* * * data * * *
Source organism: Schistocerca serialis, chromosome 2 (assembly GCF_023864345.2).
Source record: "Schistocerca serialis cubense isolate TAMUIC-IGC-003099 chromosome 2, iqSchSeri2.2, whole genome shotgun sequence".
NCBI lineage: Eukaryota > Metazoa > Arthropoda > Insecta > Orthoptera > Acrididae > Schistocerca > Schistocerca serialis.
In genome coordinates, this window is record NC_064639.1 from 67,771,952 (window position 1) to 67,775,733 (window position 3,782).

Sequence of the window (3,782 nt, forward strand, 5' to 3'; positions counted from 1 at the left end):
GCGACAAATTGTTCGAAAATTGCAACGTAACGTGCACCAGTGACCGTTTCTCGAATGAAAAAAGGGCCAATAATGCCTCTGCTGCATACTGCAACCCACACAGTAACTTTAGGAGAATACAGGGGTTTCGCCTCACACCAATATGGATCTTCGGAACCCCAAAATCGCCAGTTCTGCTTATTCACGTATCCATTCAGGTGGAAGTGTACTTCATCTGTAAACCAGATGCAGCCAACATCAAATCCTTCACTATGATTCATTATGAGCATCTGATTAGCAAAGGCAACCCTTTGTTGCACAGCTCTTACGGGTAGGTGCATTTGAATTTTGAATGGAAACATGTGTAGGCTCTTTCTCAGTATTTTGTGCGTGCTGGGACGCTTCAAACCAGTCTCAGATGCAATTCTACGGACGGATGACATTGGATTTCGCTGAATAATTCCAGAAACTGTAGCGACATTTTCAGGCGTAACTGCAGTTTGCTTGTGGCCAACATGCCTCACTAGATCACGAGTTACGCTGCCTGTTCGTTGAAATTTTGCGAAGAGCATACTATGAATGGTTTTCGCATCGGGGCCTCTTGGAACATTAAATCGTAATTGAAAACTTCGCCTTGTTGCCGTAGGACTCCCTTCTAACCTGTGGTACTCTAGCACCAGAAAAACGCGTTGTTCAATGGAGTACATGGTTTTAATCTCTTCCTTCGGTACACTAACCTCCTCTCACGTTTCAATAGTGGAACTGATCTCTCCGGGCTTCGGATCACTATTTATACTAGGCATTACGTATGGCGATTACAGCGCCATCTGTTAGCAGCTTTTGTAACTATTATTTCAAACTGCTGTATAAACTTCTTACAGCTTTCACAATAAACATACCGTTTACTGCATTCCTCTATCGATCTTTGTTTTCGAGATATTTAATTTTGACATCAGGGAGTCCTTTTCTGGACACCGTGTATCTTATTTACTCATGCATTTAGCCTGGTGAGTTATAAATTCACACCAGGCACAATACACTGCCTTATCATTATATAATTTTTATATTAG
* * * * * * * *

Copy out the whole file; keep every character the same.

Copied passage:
Source organism: Schistocerca serialis, chromosome 2 (assembly GCF_023864345.2).
Source record: "Schistocerca serialis cubense isolate TAMUIC-IGC-003099 chromosome 2, iqSchSeri2.2, whole genome shotgun sequence".
NCBI lineage: Eukaryota > Metazoa > Arthropoda > Insecta > Orthoptera > Acrididae > Schistocerca > Schistocerca serialis.
In genome coordinates, this window is record NC_064639.1 from 67,771,952 (window position 1) to 67,775,733 (window position 3,782).

Sequence of the window (3,782 nt, forward strand, 5' to 3'; positions counted from 1 at the left end):
GCGACAAATTGTTCGAAAATTGCAACGTAACGTGCACCAGTGACCGTTTCTCGAATGAAAAAAGGGCCAATAATGCCTCTGCTGCATACTGCAACCCACACAGTAACTTTAGGAGAATACAGGGGTTTCGCCTCACACCAATATGGATCTTCGGAACCCCAAAATCGCCAGTTCTGCTTATTCACGTATCCATTCAGGTGGAAGTGTACTTCATCTGTAAACCAGATGCAGCCAACATCAAATCCTTCACTATGATTCATTATGAGCATCTGATTAGCAAAGGCAACCCTTTGTTGCACAGCTCTTACGGGTAGGTGCATTTGAATTTTGAATGGAAACATGTGTAGGCTCTTTCTCAGTATTTTGTGCGTGCTGGGACGCTTCAAACCAGTCTCAGATGCAATTCTACGGACGGATGACATTGGATTTCGCTGAATAATTCCAGAAACTGTAGCGACATTTTCAGGCGTAACTGCAGTTTGCTTGTGGCCAACATGCCTCACTAGATCACGAGTTACGCTGCCTGTTCGTTGAAATTTTGCGAAGAGCATACTATGAATGGTTTTCGCATCGGGGCCTCTTGGAACATTAAATCGTAATTGAAAACTTCGCCTTGTTGCCGTAGGACTCCCTTCTAACCTGTGGTACTCTAGCACCAGAAAAACGCGTTGTTCAATGGAGTACATGGTTTTAATCTCTTCCTTCGGTACACTAACCTCCTCTCACGTTTCAATAGTGGAACTGATCTCTCCGGGCTTCGGATCACTATTTATACTAGGCATTACGTATGGCGATTACAGCGCCATCTGTTAGCAGCTTTTGTAACTATTATTTCAAACTGCTGTATAAACTTCTTACAGCTTTCACAATAAACATACCGTTTACTGCATTCCTCTATCGATCTTTGTTTTCGAGATATTTAATTTTGACATCAGGGAGTCCTTTTCTGGACACCGTGTATCTTATTTACTCATGCATTTAGCCTGGTGAGTTATAAATTCACACCAGGCACAATACACTGCCTTATCATTATATAATTTTTATATTAG